We have had some offers for gigs in the USA and Australia and maybe will go there on tour at the beginning of next year. The problem is that everyone who took part in the new album is very busy and involved in other projects. But I still tour a lot alone, I do solo shows with just an acoustic guitar. And it’s hard to say what will be next. For sure my art is songwriting and all things I do in music are like a vehicle for getting my songs out. But also I have a reputation of being a good bass player, so I am often invited to play bass in other people projects and if I like them I do it. It’s especially good to work with somebody who is very good, it’s a good opportunity to increase your knowledge. But one thing that for sure I will continue to do is to play rock-n-roll music. I play rock-n-roll music, that’s what I do, it is maybe just in different situations and with different people.
You have been touring all your life and have probably seen a lot of places and countries. Do you have some favorite spots to perform in?
It’s always a tricky question, every journalist wants to hear that their country is the best. Actually, I was lucky to see the world, I have been in many places and I figured out that the people who come to my shows are very similar everywhere. They share some common needs like a need for looking after their house, families, and the need to work and eat. And there are still a lot of places with a punk attitude and me and my friends and colleagues are usually bringing them a sound that is far from the boring multinational stuff of big record companies, and I’m really proud to be a part of it. But I really love to go to Japan – the food there is fantastic and love to go to Australia or South America in winter because it’s much warmer there than in England at this time of year.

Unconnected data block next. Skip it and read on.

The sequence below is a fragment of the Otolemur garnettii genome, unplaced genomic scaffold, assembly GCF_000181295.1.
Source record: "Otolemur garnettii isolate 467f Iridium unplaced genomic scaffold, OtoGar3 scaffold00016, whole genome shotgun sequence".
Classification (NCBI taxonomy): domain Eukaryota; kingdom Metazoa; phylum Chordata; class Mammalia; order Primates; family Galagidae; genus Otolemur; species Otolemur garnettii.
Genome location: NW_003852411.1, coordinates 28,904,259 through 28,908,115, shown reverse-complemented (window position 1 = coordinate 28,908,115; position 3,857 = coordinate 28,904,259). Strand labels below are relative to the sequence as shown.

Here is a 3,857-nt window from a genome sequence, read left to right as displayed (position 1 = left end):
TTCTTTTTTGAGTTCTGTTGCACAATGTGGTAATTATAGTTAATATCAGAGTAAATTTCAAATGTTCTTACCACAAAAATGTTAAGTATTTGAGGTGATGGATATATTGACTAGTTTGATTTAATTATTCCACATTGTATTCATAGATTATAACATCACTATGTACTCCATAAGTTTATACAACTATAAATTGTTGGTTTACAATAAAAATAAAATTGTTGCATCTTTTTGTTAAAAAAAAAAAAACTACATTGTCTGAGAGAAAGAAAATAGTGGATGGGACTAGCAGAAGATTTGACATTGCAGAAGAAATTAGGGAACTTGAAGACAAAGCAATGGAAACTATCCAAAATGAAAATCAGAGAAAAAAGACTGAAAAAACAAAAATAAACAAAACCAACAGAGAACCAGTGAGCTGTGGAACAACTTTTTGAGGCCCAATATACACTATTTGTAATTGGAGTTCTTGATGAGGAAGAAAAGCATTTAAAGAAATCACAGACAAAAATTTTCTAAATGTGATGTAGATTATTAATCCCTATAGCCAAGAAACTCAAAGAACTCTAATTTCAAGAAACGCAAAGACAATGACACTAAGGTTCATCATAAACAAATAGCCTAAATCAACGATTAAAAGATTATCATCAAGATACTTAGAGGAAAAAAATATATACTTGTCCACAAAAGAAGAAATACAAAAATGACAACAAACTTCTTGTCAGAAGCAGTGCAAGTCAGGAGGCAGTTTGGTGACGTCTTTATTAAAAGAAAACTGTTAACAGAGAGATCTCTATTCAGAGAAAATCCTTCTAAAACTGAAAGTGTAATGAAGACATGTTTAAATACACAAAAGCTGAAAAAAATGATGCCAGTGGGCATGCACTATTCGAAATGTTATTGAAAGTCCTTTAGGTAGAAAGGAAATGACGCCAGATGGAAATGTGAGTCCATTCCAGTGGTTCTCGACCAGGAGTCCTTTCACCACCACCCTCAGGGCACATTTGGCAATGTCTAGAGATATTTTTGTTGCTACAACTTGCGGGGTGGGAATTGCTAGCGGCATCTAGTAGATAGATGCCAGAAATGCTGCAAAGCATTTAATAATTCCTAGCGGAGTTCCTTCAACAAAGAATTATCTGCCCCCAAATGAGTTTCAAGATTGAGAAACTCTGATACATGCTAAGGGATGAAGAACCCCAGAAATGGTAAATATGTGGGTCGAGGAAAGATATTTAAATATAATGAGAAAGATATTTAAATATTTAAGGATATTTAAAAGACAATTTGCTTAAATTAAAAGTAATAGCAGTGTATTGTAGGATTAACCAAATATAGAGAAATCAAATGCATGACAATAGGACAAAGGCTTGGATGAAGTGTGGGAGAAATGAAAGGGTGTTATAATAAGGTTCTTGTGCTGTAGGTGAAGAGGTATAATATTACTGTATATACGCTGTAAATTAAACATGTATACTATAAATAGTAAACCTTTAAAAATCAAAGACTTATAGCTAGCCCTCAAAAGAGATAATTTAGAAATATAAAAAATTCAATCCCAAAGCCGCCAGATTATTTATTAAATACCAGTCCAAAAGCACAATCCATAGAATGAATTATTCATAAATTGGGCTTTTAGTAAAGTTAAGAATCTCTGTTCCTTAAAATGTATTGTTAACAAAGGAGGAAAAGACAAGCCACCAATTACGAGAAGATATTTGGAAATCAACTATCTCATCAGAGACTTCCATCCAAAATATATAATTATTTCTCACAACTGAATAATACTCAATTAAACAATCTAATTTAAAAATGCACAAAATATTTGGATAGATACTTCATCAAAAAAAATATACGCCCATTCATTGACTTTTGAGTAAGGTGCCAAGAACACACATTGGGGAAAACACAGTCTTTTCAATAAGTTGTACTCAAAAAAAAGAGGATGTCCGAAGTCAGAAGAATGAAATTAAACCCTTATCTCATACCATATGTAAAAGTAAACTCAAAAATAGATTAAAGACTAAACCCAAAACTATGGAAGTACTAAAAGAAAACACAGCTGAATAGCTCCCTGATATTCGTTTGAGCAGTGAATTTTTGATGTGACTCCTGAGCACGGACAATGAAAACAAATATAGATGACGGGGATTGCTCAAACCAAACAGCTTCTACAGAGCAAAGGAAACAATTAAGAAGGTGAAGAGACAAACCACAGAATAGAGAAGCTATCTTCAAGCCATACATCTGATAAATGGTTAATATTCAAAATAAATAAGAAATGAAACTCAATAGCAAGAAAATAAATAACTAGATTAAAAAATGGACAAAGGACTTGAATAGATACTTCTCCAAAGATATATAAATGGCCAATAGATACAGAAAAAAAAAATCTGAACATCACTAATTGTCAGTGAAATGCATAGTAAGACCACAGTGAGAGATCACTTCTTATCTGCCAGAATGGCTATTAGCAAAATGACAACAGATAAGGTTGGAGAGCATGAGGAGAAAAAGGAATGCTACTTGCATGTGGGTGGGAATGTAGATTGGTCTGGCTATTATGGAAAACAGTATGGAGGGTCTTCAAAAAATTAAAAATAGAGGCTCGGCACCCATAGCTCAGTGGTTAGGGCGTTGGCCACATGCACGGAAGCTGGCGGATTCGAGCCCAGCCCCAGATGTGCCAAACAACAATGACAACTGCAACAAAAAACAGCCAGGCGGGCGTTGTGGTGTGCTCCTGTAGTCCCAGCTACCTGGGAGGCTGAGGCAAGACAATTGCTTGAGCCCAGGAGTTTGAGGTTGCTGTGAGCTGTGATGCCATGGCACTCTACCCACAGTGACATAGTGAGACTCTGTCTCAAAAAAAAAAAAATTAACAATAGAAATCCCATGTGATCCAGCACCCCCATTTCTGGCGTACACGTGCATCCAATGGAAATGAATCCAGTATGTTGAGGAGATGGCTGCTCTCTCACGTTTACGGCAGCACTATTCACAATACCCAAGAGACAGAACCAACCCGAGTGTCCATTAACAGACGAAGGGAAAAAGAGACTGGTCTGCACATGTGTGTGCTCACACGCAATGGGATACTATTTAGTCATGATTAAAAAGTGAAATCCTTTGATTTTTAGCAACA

Have you ever been to Andorra and would you like to perform here if there was ever the possibility?
I drove through Andorra once when I was on the way to Spain. I remember that it didn’t take long and it was cold. I remember that I entered the country through the checkpoint, but there was no checkpoint on the way out. So people in Andorra might think that I’m still there and I’m a little bit worried about it. I’m up for performing there though, so if you have something in mind, please let me know.